______________________________________     Vapor   Liquid           Weight ofFraction  Temp.   Temp.     Pressure                              FractionNumber    (°C.)             (°C.)                       mm/Hg. (grams)______________________________________1         28/40   40/95      55/32         107     128       33         109     125       3       984         110     127       3      1125         121     135       5       896         124     140       5       977         126     144       5      2048         128     145       5      2069         134     153       5      19810        145     175       5      13011        155     185       512        165     190       513        155     220       5______________________________________

Fractions 2-9 are bulked for subsequent oxidation.

FIG. 11 is the GLC profile (conditions: SE-30 column programmed at 100°-220° C.) for the reaction product prior to distillation.

FIG. 12 is the GLC profile for fraction 3 of the foregoing distillation product containing the compound having the structure: ##STR68##

FIG. 13 is the NMR spectrum for bulked fractions 2-9 of the foregoing distillation containing the compound having the structure: ##STR69##

FIG. 14 is the infra-red spectrum for bulked fractions 2-9 of the foregoing distillation containing the compound having the structure: ##STR70##

EXAMPLE V Preparation of 2-Formyl-2-Methyl Propyl Ester of 2-Ethyl Hexanoic Acid ##STR71##

Into a 1 liter reaction flask equipped with cooling bath, stirrer, reflux condenser, thermometer, addition funnel and nitrogen blanket apparatus is placed 200 ml of acetone and 230 grams (1.0 moles) of the bulked fractions 2-9 of the distillation product of the reaction product of Example IV containing the compound having the structure: ##STR72##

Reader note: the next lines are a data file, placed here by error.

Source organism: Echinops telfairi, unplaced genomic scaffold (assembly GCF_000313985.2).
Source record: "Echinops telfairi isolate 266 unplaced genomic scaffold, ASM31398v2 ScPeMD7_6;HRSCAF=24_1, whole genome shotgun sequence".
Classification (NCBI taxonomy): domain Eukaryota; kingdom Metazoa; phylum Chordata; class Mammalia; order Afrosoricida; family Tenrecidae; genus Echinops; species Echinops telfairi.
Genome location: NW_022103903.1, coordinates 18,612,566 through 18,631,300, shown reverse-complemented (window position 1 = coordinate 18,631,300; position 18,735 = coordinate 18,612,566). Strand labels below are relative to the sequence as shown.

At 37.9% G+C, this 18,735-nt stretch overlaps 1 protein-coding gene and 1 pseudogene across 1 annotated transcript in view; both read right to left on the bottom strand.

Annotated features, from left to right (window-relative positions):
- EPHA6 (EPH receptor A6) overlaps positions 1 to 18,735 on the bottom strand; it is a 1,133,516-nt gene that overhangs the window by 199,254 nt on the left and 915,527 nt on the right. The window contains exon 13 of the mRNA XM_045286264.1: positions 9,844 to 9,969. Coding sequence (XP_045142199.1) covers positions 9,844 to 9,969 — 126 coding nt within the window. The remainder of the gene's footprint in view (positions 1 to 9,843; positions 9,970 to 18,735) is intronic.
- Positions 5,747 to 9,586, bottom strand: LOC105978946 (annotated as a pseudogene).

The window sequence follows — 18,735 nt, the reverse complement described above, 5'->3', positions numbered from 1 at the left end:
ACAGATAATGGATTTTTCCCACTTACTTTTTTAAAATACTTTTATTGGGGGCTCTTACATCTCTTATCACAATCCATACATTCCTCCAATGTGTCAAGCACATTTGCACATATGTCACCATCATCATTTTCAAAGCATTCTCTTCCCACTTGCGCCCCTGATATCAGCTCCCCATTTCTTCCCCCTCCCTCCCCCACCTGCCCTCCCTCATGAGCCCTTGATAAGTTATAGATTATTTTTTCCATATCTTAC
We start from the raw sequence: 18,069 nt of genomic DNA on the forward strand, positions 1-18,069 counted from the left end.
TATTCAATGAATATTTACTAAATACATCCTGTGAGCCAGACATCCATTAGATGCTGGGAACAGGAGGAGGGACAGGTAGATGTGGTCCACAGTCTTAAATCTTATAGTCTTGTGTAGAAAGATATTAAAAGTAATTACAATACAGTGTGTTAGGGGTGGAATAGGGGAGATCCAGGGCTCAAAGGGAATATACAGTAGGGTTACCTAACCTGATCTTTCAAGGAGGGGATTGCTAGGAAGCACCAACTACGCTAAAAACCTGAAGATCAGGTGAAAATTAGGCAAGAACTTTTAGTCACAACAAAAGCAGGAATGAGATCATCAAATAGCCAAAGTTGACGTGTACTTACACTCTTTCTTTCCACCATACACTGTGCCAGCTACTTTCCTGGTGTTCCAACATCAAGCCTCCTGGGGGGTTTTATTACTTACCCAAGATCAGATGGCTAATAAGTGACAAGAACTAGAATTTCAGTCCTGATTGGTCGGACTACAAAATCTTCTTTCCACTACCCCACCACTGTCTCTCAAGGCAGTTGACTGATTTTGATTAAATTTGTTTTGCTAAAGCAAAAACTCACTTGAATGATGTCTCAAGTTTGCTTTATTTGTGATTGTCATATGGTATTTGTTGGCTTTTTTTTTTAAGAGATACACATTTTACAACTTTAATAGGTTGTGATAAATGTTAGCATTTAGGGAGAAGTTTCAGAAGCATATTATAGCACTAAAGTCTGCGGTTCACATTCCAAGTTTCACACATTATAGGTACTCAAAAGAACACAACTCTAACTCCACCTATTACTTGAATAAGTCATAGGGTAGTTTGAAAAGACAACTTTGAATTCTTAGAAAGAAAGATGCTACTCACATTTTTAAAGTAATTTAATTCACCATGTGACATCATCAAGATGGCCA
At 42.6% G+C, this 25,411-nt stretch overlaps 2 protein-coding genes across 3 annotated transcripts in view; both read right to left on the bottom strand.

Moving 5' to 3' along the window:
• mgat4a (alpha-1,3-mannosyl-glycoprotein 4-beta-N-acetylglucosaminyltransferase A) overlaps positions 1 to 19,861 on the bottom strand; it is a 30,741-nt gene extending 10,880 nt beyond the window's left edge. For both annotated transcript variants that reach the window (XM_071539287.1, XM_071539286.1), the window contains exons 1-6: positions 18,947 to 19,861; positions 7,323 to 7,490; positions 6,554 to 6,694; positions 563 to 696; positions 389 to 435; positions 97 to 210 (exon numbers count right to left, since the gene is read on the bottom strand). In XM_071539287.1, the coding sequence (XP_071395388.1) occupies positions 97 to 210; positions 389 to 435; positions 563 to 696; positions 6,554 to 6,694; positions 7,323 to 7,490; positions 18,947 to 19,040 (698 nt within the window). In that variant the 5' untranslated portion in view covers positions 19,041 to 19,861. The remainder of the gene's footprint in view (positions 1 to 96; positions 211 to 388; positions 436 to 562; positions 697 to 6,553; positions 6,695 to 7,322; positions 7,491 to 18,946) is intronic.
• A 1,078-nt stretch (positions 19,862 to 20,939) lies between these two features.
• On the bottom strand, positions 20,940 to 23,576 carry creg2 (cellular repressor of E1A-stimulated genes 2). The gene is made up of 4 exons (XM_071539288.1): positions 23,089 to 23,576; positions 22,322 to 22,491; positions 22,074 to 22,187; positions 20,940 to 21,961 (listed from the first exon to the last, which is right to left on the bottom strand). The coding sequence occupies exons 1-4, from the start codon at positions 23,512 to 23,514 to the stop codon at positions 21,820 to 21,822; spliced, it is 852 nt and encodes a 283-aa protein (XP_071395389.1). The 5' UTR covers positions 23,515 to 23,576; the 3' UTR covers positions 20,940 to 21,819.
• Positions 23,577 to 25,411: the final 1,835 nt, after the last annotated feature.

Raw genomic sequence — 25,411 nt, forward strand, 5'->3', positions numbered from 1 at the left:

Jones reagent (sodium dichromate and sulfuric acid mixture) is added to the reaction mass slowly over a period of 0.5 hours while maintaining the mixture at a temperature in the range of 25°-30° C. At the end of the addition of the Jones reagent, the reaction mass is stirred at 25°-30° C. for a 7 hour period. At the end of the 7 hour period, GLC analysis indicates 60% conversion.

An additional 100 ml Jones reagent is then added and the reaction mass is permitted to exotherm to 51° C. GLC analysis indicates that reaction is complete.

The reaction product is added to 150 ml water and the resulting mixture is transferred to a separatory funnel. The aqueous phase is extracted with three 200 ml volumes of diethyl ether and the ether extracts are washed with three 500 ml portions of water followed by one 500 ml portion of a salt solution. The ether extracts and the organic phase are combined and the resulting product is stripped of solvent. The resulting product is then distilled on a 6" stone mirror column yielding the following fractions:

______________________________________  Vapor   Liquid                  Weight ofFraction  Temp.   Temp.      Pressure                            Reflux                                  FractionNumber (°C.)          (°C.)                     mm/Hg. Ratio (grams)______________________________________1      66/95   125/142    1.5/2.0                            2:1   202       93     147        2.0    2:1   213      104     164        2.0    2:1   --4      140     200        2.0    2:1   --______________________________________

Fraction 2 having a vapor temperature of 93° C. at 2.0 mm/Hg pressure is analyzed by means of GLC, NMR and IR analyses which analyses indicate that the structure of the compound contained therein is: ##STR73##

FIG. 5 is the GLC profile for the reaction product prior to distillation (conditions: SE-30 column programmed at 100°-220° C.). Peak 201 of FIG. 15 is the compound having the structure: ##STR74##